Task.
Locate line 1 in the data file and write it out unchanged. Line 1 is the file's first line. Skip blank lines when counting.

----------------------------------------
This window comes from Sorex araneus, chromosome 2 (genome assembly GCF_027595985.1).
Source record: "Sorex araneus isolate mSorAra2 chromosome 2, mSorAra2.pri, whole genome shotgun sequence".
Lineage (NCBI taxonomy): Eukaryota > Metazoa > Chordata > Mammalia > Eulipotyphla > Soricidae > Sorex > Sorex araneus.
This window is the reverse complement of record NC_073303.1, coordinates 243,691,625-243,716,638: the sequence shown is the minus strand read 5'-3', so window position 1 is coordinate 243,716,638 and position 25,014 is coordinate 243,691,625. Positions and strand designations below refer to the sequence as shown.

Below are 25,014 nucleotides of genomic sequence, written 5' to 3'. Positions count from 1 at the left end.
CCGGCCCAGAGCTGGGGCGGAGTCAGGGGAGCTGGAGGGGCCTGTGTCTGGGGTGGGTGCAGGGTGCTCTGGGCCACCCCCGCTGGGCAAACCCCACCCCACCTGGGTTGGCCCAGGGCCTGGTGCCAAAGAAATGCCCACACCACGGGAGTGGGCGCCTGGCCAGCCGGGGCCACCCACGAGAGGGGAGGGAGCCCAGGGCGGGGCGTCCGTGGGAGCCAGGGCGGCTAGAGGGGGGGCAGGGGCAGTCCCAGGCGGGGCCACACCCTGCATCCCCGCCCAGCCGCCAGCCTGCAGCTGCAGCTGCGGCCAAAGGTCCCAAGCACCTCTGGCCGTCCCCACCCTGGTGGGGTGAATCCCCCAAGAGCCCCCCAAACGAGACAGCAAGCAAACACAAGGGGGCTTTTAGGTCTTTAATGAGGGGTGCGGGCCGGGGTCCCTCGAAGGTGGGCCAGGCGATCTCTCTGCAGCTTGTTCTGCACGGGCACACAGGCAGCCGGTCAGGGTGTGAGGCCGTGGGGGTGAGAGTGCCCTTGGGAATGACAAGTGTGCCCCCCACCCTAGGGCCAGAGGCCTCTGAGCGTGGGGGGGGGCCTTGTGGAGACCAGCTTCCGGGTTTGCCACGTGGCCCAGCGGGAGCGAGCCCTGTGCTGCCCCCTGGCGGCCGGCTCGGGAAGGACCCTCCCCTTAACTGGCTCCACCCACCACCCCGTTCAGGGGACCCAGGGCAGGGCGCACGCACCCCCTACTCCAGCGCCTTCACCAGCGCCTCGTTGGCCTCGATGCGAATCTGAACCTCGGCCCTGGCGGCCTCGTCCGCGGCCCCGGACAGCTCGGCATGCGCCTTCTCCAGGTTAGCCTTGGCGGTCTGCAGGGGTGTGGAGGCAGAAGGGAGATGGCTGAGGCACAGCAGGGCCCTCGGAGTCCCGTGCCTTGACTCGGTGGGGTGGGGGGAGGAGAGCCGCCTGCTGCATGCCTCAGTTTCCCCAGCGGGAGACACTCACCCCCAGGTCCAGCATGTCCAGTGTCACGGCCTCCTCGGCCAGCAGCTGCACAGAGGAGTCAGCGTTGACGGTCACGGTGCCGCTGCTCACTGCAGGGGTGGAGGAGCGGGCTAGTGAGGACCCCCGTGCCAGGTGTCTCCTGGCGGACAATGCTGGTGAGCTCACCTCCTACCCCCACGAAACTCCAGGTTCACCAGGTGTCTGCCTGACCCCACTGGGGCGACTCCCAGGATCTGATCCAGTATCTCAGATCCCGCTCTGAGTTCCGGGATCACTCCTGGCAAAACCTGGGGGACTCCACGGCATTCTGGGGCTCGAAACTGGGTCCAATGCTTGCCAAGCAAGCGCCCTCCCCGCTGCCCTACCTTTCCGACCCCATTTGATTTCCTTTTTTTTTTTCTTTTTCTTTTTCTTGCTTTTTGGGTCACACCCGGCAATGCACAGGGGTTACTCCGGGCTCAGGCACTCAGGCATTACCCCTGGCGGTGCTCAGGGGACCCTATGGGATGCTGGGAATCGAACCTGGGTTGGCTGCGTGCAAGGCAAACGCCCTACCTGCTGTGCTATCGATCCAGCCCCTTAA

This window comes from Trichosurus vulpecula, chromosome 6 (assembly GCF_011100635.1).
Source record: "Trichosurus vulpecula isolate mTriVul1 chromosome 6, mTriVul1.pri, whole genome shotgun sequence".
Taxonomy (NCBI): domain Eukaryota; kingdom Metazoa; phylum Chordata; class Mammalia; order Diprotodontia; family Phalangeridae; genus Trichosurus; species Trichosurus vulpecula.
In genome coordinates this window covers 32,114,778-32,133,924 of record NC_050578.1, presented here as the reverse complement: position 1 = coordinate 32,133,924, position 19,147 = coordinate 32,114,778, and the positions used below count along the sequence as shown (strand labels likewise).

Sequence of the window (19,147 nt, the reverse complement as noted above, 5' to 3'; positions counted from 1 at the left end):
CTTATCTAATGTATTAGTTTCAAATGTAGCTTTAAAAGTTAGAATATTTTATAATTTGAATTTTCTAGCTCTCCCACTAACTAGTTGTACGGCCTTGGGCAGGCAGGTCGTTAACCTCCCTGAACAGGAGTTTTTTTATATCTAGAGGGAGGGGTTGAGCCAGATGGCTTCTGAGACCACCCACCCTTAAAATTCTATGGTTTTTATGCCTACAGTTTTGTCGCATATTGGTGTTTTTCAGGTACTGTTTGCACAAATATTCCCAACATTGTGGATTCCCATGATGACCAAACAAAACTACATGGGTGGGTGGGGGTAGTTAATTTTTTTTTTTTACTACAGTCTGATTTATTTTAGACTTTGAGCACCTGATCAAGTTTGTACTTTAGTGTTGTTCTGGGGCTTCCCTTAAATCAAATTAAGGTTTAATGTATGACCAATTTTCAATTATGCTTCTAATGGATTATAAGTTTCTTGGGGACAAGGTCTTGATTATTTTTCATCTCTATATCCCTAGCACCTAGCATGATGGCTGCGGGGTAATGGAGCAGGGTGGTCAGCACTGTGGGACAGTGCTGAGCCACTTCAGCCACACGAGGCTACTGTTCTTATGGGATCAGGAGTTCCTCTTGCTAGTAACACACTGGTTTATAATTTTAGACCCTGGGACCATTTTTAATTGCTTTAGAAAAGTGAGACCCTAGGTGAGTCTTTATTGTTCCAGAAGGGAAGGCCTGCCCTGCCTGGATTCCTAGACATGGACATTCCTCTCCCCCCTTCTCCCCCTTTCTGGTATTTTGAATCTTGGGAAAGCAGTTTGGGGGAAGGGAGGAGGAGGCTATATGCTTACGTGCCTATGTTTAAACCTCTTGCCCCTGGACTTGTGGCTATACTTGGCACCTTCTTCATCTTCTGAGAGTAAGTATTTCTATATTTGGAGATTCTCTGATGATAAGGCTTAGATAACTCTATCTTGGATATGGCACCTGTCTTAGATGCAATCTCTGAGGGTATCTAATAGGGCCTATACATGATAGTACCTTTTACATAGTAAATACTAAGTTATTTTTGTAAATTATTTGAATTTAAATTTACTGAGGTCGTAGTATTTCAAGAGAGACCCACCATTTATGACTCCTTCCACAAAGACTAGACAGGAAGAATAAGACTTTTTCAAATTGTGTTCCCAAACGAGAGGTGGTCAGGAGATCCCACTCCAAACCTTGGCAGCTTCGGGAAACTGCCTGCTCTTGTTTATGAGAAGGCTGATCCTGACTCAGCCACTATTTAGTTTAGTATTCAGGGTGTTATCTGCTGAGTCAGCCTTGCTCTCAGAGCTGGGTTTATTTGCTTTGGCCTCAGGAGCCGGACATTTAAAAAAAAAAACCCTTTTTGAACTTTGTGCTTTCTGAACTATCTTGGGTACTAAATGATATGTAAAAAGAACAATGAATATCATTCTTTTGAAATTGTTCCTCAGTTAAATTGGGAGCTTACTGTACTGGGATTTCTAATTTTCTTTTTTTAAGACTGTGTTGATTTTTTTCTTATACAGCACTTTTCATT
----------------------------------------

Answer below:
This window comes from Sorex araneus, chromosome 2 (genome assembly GCF_027595985.1).